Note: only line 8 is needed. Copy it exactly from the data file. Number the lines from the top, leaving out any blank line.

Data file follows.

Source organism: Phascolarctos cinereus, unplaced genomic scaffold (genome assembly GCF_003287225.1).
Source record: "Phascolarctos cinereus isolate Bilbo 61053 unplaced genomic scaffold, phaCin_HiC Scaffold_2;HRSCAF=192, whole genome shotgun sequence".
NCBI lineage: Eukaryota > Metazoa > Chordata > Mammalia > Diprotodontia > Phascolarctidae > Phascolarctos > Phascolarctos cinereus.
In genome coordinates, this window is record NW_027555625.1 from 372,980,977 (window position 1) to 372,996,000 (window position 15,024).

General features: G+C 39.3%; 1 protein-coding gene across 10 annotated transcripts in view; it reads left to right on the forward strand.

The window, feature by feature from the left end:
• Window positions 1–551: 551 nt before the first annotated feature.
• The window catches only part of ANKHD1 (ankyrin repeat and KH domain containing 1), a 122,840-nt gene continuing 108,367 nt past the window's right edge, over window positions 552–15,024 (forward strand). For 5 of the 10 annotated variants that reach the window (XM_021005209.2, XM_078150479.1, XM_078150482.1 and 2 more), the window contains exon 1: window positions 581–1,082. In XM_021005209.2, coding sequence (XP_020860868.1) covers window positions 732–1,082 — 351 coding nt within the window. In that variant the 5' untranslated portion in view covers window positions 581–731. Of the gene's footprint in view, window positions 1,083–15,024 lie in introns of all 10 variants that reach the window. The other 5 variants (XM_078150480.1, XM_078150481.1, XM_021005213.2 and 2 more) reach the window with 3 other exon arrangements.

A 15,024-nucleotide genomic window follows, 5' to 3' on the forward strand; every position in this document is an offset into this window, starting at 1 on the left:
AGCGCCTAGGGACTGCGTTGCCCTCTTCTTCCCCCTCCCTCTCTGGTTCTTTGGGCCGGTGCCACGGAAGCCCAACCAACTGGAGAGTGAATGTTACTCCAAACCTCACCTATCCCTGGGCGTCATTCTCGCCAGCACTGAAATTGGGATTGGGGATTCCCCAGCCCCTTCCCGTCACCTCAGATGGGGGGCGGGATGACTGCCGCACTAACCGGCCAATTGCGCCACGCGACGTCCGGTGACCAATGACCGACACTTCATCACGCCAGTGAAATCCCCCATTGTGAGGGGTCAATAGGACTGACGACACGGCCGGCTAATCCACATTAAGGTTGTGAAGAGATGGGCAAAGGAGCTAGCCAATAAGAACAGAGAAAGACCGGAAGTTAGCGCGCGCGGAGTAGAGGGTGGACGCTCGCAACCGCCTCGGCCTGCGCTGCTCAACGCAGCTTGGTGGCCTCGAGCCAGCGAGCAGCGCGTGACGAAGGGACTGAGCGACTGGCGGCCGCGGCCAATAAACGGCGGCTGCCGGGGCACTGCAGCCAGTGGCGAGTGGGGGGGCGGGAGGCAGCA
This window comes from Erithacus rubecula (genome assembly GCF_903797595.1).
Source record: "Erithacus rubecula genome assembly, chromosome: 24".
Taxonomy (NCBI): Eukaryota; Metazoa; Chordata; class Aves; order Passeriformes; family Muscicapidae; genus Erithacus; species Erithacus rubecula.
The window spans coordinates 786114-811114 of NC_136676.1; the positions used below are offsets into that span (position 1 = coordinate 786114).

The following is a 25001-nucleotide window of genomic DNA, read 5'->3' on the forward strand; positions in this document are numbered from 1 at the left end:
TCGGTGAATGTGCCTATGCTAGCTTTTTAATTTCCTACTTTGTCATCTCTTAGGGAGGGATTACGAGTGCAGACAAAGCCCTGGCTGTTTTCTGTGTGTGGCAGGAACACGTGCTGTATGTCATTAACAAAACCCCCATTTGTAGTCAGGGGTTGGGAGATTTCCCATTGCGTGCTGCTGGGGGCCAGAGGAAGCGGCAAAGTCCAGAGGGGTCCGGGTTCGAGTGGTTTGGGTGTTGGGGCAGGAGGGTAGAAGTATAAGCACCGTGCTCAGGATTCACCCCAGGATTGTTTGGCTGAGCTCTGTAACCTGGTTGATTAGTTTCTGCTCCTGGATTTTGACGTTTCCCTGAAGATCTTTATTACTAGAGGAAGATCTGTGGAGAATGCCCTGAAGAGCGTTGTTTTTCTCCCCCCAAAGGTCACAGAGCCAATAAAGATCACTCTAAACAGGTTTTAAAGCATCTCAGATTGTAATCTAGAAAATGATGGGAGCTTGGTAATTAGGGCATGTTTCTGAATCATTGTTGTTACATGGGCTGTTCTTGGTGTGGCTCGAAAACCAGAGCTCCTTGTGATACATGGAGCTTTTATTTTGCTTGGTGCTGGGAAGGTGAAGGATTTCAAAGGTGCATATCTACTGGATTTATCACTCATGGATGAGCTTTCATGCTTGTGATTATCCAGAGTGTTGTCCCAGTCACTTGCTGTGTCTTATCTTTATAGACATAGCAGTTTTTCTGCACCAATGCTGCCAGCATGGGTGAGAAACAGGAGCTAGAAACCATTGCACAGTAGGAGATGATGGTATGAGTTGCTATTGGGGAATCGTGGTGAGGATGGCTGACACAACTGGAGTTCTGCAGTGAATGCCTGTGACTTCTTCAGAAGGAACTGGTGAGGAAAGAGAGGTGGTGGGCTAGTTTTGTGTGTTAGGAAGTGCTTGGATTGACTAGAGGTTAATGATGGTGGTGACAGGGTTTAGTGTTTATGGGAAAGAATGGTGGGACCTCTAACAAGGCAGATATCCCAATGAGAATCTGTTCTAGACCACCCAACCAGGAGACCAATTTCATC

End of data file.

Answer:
• The window catches only part of ANKHD1 (ankyrin repeat and KH domain containing 1), a 122,840-nt gene continuing 108,367 nt past the window's right edge, over window positions 552–15,024 (forward strand). For 5 of the 10 annotated variants that reach the window (XM_021005209.2, XM_078150479.1, XM_078150482.1 and 2 more), the window contains exon 1: window positions 581–1,082. In XM_021005209.2, coding sequence (XP_020860868.1) covers window positions 732–1,082 — 351 coding nt within the window. In that variant the 5' untranslated portion in view covers window positions 581–731. Of the gene's footprint in view, window positions 1,083–15,024 lie in introns of all 10 variants that reach the window. The other 5 variants (XM_078150480.1, XM_078150481.1, XM_021005213.2 and 2 more) reach the window with 3 other exon arrangements.